Frederick Douglass: Revolutionizing Race and Photography

THU, JUL 14, 2016 (00:00)

Frederick Douglass was in love with photography. From his earliest known photograph in 1841 until his passing in 1895, he sat for his portrait whenever he could and became the most photographed American of the nineteenth century; more photographed than President Abraham Lincoln. In this first major exhibition of Douglass photographs, we offer a visually stunning re-introduction to America’s first black celebrity — immediately recognizable in his own lifetime by millions.

Scholars John Stauffer and Zoe Trodd are the co-curators of the exhibit Picturing Frederick Douglass, based upon their acclaimed book about the famed abolitionist’s photographs. They join Dr. Manisha Sinha, author of_The Slave's Cause: A History of Abolition,_ to discuss the impact of the wide distribution of images of Douglass.

+ BIO: Orlando Bagwell

Orlando Bagwell is a producer and director, known for Hymn: Remembering Alvin Ailey (1998), Frederick Douglass: When the Lion Wrote History (1994) and When Loud Music Turned Deadly (2014).

Bagwell is also a professor of documentary and director of UC Berkeley J-School's documentary program. One of the foremost documentarians of his generation, Bagwell brings a career-long commitment to producing distinguished documentaries of his own as well as nurturing the work of aspiring filmmakers.

+ BIO: Manisha Sinha

Manisha Sinha is Professor and Graduate Program Director of Afro-American Studies at the University of Massachusetts, Amherst. She was born in India and received her Ph.D from Columbia University where her dissertation was nominated for the Bancroft prize. Her recent book The Slave's Cause has been reviewed by the Wall Street Journal, The New York Times, The Christian Science Monitor, The Atlantic, and the Boston Globe among other newspapers and journals. It was featured as the Editor’s Choice of the New York Times Book Review. Her first book The Counterrevolution of Slavery was named one of the ten best books on slavery in Politico in 2015.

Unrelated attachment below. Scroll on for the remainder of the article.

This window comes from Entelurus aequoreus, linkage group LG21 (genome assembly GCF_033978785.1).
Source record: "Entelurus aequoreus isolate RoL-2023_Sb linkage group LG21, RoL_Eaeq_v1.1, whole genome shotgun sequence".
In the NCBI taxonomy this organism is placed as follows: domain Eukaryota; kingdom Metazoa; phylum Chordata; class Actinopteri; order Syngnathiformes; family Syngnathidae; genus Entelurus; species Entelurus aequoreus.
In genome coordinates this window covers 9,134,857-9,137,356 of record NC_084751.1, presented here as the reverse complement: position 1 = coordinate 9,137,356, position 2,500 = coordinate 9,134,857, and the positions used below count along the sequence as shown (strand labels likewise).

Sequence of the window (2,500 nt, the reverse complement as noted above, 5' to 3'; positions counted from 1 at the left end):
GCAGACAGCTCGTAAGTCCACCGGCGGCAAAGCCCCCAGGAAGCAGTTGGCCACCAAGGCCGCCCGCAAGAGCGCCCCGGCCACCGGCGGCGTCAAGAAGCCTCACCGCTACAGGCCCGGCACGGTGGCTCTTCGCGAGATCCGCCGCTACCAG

+ BIO: Zoe Trodd

Zoe Trodd is a fellow at the University of North Carolina, Chapel Hill, in the Center for the Study of the American South. She has a PhD from Harvard University's History of American Civilization department and a BA/MA from Cambridge University in English Literature.

She researches and teaches American protest literature, especially the literature of civil rights, anti-lynching and abolitionism.

+ BIO: John Stauffer

John Stauffer writes and lectures on the Civil War era, antislavery, social protest movements, and visual culture. He is the author of seven books and more than 45 articles, including The Black Hearts of Men: Radical Abolitionists and the Transformation of Race (2002), which won four major awards, including the Frederick Douglass Book Prize, the Avery Craven Book Award, and the Lincoln Prize runner-up.

His essays have appeared in Time Magazine, Raritan, New York Post, 21st: The Journal of Contemporary Photography, and The Harvard Review; and he has appeared on national radio and television shows. His new book, GIANTS: The Parallel Lives of Frederick Douglass and Abraham Lincoln, was published in November 2008. Currently, John is completing a book with Sally Jenkins on radical interracialism and Unionism in Civil War era Mississippi. The story, Free State of Jones, will appear as a major motion picture by the filmmaker Gary Ross, with whom John served as a scholarly consultant.

John received his Ph.D. from Yale University in 1999, began teaching at Harvard that year, and was tenured in 2004. He lives in Cambridge, Massachusetts, with his wife, Deborah Cunningham, and their two-year-old son, Erik Isaiah Stauffer.

Partner
Museum of African American History